I spend longer time inside the temple.
Vasu Iyengar, a Bharatanatyam dancer in Delhi and Purva Dhanasree, who is a Vilasini Natyam dancer take turns to offer their anjali before the Lord.
Sitting against a stone pillar and watching the dancers, and the pilgrims do what they are here for is a visual and aural experience.
But there is a bigger event in store.
Closeby, the stage is set for a rudra homam. Dozens of Deekshitars, trays of an assortment of herbs, seeds and dried stuff, rows of fruits and flowers . . .this is really grand and true to a ritual.
Curious, I meet a young women in a classic Conjeevaram sari. A Korean, she tells me that her husband studies Sanskrit and Astronomy at Madurai Kamaraj University and was keen to have a yagnam conducted here. Two other Koreans join them and gently repeat after the priests, the slokas. The yagnam runs for about three hours . . .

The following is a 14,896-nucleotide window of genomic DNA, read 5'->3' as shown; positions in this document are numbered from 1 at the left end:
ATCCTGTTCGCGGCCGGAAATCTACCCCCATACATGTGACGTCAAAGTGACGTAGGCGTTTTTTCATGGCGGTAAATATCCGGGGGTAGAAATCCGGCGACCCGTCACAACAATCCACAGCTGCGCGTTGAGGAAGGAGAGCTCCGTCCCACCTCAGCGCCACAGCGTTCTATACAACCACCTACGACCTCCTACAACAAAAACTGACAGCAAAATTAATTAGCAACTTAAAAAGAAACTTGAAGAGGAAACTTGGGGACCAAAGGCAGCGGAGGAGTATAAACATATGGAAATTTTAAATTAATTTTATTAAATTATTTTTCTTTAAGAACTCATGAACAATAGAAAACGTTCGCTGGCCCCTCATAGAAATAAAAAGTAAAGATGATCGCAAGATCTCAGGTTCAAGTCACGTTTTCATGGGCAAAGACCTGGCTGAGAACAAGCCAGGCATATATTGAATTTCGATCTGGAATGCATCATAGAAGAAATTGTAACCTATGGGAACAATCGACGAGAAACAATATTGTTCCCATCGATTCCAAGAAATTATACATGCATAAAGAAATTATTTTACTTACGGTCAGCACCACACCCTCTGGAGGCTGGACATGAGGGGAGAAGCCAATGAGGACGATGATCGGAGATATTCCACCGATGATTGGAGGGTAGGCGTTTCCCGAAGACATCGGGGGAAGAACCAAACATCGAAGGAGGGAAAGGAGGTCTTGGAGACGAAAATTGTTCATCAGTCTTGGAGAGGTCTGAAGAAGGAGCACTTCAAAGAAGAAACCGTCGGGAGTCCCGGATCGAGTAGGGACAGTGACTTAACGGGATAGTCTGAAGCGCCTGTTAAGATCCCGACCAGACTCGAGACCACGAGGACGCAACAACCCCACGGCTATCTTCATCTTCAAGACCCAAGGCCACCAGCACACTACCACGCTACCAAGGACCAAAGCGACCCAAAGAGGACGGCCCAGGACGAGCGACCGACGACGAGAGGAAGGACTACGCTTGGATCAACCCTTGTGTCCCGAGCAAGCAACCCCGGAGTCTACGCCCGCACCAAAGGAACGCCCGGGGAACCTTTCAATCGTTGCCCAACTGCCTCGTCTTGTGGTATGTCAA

I realise I haven't visited the temple tank. The thought does not cling.
I am distracted by a little gathering of schoolgirls who sit in the shadow of the east gopuram and listen to a briefing by their teacher.
So much happens in an hour in a temple of this kind. . .